A brief note on alpacas and Llamas:

Alpachas and Llamas are actually related to the Bactrian (two hump) and Dromedary (one hump) camels of the Mongolian steppes and the Arabian deserts. You could say that these two creatures are proto-camels. Several thousand years ago the ancestor of these species travelled over Panama and eventually found its way over the now disappeared land bridge between Alaska and Siberia. This migration and subsequent genetic modifications led to the appearance of the furry Bactrians in the Gobi desert and the Dromedary of the Arabian desert, which are both of course Camels, the greatest living beings on this earth. Few other creatures are so well suited to their environment.

After eating at an unfinished restaurant and being served by a girl of 7 years we quickly got down the hill to catch the boat. On the way down the hill we saw a group of Israelis who started to ask how far it was to the top, I told them about 30 mins and very steep at that, actually it was more like 10 but hey.. they had little Indigenous kid carrying their packs. I will be cruel only to keep cosmic karma in check. Any fully grown able-bodied person who gets small kids to carry their stuff deserves what’s coming.  The journey back on the boat was much swifter than the reverse trip in the morning as I was talking to people. Time passes quickly when involved in interesting conversation, and there is usually an opportunity to scare gullible backpackers. I spent some time next to the two dreary Americans from the bus the previous day. The journey was less pleasant for them as every time one of them opened her guidebook and pored over some place I said ‘ Oh my god, don’t go there!!!’. This is a really annoying habit I have developed after several months of travelling, I don’t think anyone has actually taken my advice, at least I hope not, otherwise their journeys will be scant at best. I think one of the American girls disliked me because she was actually born in Surrey and I said it’s the English equivalent of Delaware, what do you know or care about Delaware? My point exactly. I crashed out after disembarking and later went to eat (another) trout. The trout of Titicaca are among the biggest in the world.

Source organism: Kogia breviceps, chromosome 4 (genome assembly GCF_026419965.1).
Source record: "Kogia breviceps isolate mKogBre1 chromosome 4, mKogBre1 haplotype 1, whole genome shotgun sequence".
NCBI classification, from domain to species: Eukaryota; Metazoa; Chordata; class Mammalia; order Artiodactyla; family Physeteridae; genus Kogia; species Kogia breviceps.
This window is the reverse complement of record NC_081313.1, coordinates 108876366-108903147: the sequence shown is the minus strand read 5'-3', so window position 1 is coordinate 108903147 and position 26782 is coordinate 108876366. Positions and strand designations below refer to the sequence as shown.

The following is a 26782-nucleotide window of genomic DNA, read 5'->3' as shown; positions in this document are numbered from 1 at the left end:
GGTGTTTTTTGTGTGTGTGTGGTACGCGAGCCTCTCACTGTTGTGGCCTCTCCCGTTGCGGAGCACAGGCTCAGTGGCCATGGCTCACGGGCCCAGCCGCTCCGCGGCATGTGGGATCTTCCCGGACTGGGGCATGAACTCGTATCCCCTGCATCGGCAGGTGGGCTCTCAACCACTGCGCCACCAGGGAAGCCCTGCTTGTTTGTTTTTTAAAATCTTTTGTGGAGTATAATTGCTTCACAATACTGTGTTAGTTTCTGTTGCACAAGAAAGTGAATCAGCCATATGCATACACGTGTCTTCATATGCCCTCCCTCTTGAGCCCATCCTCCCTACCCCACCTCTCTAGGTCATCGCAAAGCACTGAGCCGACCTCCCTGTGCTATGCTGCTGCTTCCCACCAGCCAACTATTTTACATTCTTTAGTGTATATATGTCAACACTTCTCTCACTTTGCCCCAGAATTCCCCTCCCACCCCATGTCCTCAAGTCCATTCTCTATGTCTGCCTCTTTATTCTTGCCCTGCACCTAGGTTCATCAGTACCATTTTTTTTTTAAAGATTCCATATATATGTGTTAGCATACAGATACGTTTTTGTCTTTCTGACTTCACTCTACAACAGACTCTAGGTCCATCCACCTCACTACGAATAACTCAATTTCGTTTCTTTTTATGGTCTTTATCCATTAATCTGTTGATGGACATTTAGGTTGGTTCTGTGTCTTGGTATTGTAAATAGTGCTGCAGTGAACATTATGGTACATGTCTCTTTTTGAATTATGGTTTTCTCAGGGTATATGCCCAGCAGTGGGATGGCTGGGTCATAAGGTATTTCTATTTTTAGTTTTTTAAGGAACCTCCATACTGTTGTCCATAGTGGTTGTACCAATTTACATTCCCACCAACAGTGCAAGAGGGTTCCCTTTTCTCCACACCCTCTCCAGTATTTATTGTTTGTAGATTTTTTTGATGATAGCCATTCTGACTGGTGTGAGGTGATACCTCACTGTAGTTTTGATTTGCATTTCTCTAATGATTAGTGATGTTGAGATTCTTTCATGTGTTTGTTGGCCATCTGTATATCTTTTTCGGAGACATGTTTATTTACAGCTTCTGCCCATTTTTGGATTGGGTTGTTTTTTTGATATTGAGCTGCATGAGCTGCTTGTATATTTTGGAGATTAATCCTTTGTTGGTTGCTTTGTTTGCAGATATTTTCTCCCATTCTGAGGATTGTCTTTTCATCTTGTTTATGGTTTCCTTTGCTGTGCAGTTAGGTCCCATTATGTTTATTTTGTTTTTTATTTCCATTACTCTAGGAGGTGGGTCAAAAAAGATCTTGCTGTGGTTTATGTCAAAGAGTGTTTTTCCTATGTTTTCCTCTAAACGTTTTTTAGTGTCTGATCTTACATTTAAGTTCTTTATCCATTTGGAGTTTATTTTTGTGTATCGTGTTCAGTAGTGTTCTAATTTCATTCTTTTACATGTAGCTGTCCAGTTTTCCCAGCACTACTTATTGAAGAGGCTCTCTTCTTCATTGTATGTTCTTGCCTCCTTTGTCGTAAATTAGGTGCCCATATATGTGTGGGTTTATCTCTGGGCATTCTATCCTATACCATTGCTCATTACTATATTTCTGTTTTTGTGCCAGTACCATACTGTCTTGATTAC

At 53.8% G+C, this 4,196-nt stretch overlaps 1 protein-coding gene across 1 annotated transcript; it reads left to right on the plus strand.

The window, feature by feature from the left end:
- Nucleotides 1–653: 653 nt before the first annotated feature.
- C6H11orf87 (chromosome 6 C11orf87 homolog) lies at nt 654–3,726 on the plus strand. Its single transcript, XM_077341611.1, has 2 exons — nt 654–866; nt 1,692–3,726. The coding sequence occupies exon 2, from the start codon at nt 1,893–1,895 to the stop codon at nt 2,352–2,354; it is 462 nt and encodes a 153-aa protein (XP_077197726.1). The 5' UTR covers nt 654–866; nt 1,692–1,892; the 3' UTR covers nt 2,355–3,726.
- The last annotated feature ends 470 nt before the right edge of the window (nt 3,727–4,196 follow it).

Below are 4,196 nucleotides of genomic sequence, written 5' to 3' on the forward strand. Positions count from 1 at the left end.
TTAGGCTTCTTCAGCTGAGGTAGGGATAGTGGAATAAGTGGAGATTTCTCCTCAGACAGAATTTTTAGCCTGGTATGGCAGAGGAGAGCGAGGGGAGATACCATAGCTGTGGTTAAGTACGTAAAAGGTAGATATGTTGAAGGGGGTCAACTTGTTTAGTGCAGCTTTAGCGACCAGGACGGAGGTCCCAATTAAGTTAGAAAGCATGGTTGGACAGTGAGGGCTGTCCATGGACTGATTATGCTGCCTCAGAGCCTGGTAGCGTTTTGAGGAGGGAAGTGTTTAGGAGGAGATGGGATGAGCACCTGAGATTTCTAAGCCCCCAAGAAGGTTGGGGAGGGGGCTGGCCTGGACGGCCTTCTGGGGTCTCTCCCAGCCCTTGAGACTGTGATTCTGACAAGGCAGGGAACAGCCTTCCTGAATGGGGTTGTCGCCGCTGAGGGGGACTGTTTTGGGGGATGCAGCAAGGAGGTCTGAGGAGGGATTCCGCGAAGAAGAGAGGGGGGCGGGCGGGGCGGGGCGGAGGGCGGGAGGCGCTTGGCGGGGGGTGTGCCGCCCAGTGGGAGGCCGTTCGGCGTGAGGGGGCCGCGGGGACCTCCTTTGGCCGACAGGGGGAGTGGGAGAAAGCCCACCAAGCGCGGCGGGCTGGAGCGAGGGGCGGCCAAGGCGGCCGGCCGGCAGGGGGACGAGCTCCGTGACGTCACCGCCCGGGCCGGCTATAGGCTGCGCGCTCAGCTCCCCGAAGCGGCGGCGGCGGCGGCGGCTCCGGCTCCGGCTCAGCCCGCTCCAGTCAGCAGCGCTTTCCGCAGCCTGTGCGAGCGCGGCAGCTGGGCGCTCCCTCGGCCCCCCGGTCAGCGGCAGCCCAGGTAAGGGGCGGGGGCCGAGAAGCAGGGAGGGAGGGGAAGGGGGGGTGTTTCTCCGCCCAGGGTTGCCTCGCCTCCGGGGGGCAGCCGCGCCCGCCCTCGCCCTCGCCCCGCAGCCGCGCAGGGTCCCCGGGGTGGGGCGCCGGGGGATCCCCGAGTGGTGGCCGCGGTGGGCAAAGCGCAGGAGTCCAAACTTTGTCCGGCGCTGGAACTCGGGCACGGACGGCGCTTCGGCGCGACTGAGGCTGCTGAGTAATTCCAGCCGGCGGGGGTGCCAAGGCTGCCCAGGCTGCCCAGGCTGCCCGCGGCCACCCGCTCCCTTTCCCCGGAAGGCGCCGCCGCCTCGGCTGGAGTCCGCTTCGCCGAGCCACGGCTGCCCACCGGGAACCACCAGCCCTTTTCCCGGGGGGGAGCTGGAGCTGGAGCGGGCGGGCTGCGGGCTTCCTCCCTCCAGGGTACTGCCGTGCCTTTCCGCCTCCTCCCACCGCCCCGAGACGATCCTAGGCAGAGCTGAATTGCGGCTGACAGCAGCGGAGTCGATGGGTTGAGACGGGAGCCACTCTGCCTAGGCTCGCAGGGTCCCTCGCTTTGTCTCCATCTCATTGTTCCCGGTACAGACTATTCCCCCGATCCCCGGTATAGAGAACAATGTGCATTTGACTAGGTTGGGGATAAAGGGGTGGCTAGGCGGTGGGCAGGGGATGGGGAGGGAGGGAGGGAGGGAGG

The brief stay and the journey to Titicaca has been one of the most rewarding. It’s a place I have seen on many travel shows and there is the great sense of deja-vu when you see the colourful villagers and the perfect blue of the water. When people imagine backpacking this is what they imagine. It really lived up to my expectations and it’s one of the few places I missed as soon as I left. The lake and rocks have always been sacred to the people who inhabit these parts and I can see why. It’s a truly special place.